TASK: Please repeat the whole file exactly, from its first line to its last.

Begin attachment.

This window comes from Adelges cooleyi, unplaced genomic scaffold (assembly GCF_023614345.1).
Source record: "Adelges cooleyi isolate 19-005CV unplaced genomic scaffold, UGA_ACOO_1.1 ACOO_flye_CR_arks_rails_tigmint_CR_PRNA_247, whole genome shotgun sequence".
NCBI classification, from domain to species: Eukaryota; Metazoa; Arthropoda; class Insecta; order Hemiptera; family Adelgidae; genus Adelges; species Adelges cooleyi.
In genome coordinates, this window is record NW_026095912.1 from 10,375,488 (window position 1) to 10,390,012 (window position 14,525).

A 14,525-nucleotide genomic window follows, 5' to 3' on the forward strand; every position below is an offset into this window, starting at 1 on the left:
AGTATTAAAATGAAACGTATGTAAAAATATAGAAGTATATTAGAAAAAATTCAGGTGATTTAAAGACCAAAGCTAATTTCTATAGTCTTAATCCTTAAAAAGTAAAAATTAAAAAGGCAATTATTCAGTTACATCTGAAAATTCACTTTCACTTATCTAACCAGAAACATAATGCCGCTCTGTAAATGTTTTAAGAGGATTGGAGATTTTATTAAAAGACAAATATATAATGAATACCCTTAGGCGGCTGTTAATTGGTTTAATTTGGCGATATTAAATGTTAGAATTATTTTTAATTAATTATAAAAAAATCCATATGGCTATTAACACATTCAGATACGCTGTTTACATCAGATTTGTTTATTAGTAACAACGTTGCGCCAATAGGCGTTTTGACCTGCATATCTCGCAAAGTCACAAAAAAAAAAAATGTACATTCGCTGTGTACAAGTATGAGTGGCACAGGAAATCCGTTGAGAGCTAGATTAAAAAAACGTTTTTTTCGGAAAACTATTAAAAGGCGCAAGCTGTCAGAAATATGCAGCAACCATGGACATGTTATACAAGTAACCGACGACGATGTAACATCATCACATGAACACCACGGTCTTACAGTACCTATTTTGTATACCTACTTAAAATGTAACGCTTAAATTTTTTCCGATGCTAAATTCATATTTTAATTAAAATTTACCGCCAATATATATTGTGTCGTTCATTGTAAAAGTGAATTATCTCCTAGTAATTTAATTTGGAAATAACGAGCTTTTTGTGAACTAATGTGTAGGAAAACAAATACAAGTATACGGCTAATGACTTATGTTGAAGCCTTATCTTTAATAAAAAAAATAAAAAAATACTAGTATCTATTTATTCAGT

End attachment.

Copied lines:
This window comes from Adelges cooleyi, unplaced genomic scaffold (assembly GCF_023614345.1).
Source record: "Adelges cooleyi isolate 19-005CV unplaced genomic scaffold, UGA_ACOO_1.1 ACOO_flye_CR_arks_rails_tigmint_CR_PRNA_247, whole genome shotgun sequence".
NCBI classification, from domain to species: Eukaryota; Metazoa; Arthropoda; class Insecta; order Hemiptera; family Adelgidae; genus Adelges; species Adelges cooleyi.
In genome coordinates, this window is record NW_026095912.1 from 10,375,488 (window position 1) to 10,390,012 (window position 14,525).

A 14,525-nucleotide genomic window follows, 5' to 3' on the forward strand; every position below is an offset into this window, starting at 1 on the left:
AGTATTAAAATGAAACGTATGTAAAAATATAGAAGTATATTAGAAAAAATTCAGGTGATTTAAAGACCAAAGCTAATTTCTATAGTCTTAATCCTTAAAAAGTAAAAATTAAAAAGGCAATTATTCAGTTACATCTGAAAATTCACTTTCACTTATCTAACCAGAAACATAATGCCGCTCTGTAAATGTTTTAAGAGGATTGGAGATTTTATTAAAAGACAAATATATAATGAATACCCTTAGGCGGCTGTTAATTGGTTTAATTTGGCGATATTAAATGTTAGAATTATTTTTAATTAATTATAAAAAAATCCATATGGCTATTAACACATTCAGATACGCTGTTTACATCAGATTTGTTTATTAGTAACAACGTTGCGCCAATAGGCGTTTTGACCTGCATATCTCGCAAAGTCACAAAAAAAAAAAATGTACATTCGCTGTGTACAAGTATGAGTGGCACAGGAAATCCGTTGAGAGCTAGATTAAAAAAACGTTTTTTTCGGAAAACTATTAAAAGGCGCAAGCTGTCAGAAATATGCAGCAACCATGGACATGTTATACAAGTAACCGACGACGATGTAACATCATCACATGAACACCACGGTCTTACAGTACCTATTTTGTATACCTACTTAAAATGTAACGCTTAAATTTTTTCCGATGCTAAATTCATATTTTAATTAAAATTTACCGCCAATATATATTGTGTCGTTCATTGTAAAAGTGAATTATCTCCTAGTAATTTAATTTGGAAATAACGAGCTTTTTGTGAACTAATGTGTAGGAAAACAAATACAAGTATACGGCTAATGACTTATGTTGAAGCCTTATCTTTAATAAAAAAAATAAAAAAATACTAGTATCTATTTATTCAGT